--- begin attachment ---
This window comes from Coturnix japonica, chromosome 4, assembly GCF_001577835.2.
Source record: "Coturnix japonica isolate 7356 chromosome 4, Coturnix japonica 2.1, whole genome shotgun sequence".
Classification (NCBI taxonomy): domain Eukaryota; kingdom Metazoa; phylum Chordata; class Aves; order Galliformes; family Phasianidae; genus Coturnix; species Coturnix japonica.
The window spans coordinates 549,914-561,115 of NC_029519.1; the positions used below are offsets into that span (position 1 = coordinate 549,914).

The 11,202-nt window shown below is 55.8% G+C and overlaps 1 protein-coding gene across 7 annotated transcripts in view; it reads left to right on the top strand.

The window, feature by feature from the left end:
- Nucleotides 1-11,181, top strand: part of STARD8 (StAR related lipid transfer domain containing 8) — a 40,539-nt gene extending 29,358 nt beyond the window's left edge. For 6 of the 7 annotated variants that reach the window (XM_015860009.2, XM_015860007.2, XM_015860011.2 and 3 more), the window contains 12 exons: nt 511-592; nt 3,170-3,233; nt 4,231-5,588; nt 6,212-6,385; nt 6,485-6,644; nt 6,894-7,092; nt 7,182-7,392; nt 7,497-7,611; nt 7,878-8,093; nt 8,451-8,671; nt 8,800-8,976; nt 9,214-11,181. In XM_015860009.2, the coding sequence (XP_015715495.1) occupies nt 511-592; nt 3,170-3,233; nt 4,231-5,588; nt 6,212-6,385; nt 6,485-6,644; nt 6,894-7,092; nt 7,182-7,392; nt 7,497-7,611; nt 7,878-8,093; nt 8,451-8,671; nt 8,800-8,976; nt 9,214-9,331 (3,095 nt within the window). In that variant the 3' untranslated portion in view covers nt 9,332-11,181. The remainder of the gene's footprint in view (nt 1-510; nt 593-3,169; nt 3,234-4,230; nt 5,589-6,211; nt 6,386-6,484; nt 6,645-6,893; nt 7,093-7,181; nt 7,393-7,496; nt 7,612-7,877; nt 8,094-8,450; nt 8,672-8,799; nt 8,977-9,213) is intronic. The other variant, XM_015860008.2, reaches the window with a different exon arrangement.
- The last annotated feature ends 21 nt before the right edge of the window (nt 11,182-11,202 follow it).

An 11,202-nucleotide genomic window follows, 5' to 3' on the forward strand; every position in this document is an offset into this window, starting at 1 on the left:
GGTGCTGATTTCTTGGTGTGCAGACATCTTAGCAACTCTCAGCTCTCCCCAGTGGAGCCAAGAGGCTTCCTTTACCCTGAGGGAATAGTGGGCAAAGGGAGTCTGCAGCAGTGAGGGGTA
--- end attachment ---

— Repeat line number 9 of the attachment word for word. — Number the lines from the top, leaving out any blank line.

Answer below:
An 11,202-nucleotide genomic window follows, 5' to 3' on the forward strand; every position in this document is an offset into this window, starting at 1 on the left: